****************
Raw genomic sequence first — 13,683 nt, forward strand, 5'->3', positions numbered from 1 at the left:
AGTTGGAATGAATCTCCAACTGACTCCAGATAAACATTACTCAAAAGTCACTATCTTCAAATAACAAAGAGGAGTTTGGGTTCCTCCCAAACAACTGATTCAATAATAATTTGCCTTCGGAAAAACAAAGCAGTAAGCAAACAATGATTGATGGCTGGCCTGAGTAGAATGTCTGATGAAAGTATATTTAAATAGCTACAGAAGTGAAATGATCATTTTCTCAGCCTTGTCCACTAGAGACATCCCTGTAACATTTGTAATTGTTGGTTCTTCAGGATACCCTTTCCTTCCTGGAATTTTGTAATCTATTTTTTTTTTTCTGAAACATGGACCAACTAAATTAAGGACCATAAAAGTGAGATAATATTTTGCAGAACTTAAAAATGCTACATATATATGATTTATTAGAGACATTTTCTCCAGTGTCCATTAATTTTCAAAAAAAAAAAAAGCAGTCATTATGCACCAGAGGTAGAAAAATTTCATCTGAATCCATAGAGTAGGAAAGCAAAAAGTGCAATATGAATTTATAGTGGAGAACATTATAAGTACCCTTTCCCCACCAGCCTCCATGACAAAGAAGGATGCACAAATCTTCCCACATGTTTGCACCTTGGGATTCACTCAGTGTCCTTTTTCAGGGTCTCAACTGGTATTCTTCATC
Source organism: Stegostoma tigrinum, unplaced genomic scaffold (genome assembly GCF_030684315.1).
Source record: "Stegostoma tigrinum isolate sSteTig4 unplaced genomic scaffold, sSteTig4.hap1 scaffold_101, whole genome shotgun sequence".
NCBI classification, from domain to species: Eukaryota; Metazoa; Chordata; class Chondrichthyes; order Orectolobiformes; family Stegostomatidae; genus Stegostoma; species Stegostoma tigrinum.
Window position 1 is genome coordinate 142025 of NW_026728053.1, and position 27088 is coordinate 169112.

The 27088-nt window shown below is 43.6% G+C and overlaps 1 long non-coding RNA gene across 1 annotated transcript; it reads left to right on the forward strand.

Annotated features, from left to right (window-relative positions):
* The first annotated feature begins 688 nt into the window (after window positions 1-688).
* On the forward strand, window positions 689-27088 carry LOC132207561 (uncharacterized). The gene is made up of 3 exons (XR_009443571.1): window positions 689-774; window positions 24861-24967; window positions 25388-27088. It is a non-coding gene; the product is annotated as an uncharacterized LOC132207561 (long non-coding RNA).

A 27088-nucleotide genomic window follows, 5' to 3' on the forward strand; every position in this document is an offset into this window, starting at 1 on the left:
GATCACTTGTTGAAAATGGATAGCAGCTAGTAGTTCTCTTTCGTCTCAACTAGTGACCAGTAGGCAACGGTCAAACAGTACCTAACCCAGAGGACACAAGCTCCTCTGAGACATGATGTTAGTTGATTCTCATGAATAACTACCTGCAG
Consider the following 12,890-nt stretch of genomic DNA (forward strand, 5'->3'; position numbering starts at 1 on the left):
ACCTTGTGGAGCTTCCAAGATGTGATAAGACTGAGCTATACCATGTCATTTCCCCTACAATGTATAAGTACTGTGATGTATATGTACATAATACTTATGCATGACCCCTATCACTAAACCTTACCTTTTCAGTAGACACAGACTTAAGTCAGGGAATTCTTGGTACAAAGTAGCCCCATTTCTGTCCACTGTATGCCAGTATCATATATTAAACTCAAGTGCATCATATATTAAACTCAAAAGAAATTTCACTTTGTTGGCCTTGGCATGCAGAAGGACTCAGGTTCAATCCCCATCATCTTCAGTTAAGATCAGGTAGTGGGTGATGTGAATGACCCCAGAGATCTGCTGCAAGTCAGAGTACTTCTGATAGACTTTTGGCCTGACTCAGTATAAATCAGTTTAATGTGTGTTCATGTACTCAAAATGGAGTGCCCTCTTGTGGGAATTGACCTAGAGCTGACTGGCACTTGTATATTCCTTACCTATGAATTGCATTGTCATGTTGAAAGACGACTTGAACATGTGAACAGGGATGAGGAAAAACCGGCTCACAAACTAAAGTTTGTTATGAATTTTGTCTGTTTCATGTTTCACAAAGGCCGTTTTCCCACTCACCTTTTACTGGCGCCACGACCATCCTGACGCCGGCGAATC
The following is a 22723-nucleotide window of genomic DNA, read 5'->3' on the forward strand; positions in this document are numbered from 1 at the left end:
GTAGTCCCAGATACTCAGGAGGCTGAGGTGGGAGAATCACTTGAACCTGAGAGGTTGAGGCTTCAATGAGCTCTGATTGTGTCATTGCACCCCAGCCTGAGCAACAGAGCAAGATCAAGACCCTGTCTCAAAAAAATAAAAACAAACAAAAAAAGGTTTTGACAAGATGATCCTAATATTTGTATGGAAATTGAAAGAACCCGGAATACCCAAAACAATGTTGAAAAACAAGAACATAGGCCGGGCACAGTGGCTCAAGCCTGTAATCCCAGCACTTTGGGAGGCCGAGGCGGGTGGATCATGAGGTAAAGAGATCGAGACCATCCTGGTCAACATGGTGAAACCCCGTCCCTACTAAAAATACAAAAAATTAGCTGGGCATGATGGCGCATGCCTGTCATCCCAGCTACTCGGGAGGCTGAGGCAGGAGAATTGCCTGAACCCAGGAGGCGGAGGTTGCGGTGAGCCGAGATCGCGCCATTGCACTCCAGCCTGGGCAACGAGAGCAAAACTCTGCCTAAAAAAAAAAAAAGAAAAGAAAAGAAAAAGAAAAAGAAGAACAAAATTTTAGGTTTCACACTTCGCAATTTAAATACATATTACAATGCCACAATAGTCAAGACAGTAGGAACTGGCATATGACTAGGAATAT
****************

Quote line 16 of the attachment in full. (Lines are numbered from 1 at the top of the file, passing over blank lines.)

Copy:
GTAGTCCCAGATACTCAGGAGGCTGAGGTGGGAGAATCACTTGAACCTGAGAGGTTGAGGCTTCAATGAGCTCTGATTGTGTCATTGCACCCCAGCCTGAGCAACAGAGCAAGATCAAGACCCTGTCTCAAAAAAATAAAAACAAACAAAAAAAGGTTTTGACAAGATGATCCTAATATTTGTATGGAAATTGAAAGAACCCGGAATACCCAAAACAATGTTGAAAAACAAGAACATAGGCCGGGCACAGTGGCTCAAGCCTGTAATCCCAGCACTTTGGGAGGCCGAGGCGGGTGGATCATGAGGTAAAGAGATCGAGACCATCCTGGTCAACATGGTGAAACCCCGTCCCTACTAAAAATACAAAAAATTAGCTGGGCATGATGGCGCATGCCTGTCATCCCAGCTACTCGGGAGGCTGAGGCAGGAGAATTGCCTGAACCCAGGAGGCGGAGGTTGCGGTGAGCCGAGATCGCGCCATTGCACTCCAGCCTGGGCAACGAGAGCAAAACTCTGCCTAAAAAAAAAAAAAGAAAAGAAAAGAAAAAGAAAAAGAAGAACAAAATTTTAGGTTTCACACTTCGCAATTTAAATACATATTACAATGCCACAATAGTCAAGACAGTAGGAACTGGCATATGACTAGGAATAT